tv U.S. Withdrawal From Iran Nuclear Deal CSPAN May 18, 2018 7:34am-9:01am EDT
well if it was while lead. the european union ambassador to the u.s. it talked about the trump administration decision to withdraw from the nuclear agreement. this event in washington dc also includes a discussion about iran. this is an hour and a half. i'm really delighted that we are bringing together all of our work at the atlantic council under the iran source. i suggest all of you look at the source. and you can also tweet today's event.
were not quite sure what. we are going to look at sanctions and aspects in particular what it's going to mean for sanctions. the last minute addition to our experts in that as the ambassador david o'sullivan is going to make some keynote remarks. with our penile penal true after experts. let me just briefs fully introduce them.
she is a veteran of the treasury department. we also have a new speaker here. they followed the negotiations that led to the jcp '08 in great detail another veteran of state department where he worked on developing the sanctions that are now going to be returning. he promises to have a very interesting hour and half.
with that man ask you to silence your cell phones and let me invite ambassador sullivan to come make some pulmonary remarks. thank you very much. good morning and good afternoon. it's just seven minutes past 12:00. is no longer the morning. i will not hide from you that it's with a slightly heavy heart that i take the stage this morning. this was never where we hoped we would be. maybe we shouldn't be entirely surprised but it does not stop me from being extremely sad about where we are.
maybe we should be entirely surprised by all that is said. but something we feel puts us in a very difficult situation. the iran nuclear deal as many of you will know. by the broader international community as a strategic agreement. it is the result of international unity endorsed by the united nations security council and most importantly and this is hugely important to say and to repeat again and again. in other words to make the world a safer place. it did not promise nor set out to solve all of the problems of the international community with iran. and certainly not the problems that we as a european union continue to have with iran.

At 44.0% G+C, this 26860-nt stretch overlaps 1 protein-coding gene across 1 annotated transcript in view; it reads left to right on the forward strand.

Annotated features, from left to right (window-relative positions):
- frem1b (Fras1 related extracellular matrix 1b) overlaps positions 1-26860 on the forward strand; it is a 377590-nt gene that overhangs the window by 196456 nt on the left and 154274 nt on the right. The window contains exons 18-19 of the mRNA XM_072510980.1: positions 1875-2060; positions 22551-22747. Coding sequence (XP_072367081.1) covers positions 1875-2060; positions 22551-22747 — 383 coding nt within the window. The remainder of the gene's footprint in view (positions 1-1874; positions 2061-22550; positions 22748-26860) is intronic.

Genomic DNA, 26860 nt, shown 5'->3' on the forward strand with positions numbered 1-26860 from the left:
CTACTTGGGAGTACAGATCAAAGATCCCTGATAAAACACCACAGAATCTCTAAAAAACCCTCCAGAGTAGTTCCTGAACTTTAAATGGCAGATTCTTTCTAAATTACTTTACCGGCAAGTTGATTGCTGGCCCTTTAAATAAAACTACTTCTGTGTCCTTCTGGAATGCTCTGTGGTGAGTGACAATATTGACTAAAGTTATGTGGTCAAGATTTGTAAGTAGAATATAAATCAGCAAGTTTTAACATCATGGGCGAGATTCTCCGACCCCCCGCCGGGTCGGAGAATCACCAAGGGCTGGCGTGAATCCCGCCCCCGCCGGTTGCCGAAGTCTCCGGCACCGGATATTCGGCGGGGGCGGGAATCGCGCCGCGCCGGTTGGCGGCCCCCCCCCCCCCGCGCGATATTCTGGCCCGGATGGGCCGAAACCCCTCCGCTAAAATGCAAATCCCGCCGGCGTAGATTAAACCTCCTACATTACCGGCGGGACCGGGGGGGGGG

but the strategic decision was taken that the single most important issue in our relations with iran was a looming threat that it could become a nuclear weapon power. it was the most important thing which needed to be stopped. that's exactly what this agreement set out to do does in in our view will continue to do. and much more importantly. has in place robust verification system.
they've issued ten reports that also defy that they are complying. i have noticed in multiple appearances. that is also the view of the u.s. motility --dash make military. i know none of this is new to you into the outcomes of inspections we continue to believe. it's a vital element of our national european security. it is probably the single most impressive piece of nuclear in that sense it is the most
important working and not all. let me just deal with that. it is absolutely untrue. it is true that there are elements of this deal and certain restrictions on the peaceful nuclear activity of iran which is subject to certain caps and ceilings over a. of time. iran commits itself formally and solemnly by international treaty never to acquire or
develop nuclear weapons ever. in the international community is equipped with the right to monitor for -- monitor and verify that in perpetuity through the additional inspections. this is actually a treaty which is forever and it's the definitive annunciation of the right to acquire or develop nuclear weapons at any time. yes they could. but then they would be in breach of the agreement. if they conduct activities which are not compatible. the full right to reimpose all of the measures which we think our necessary in order to enforce the purposes of this agreement. somehow for the europeans that was all about money and trade with iran. it was european sanctions.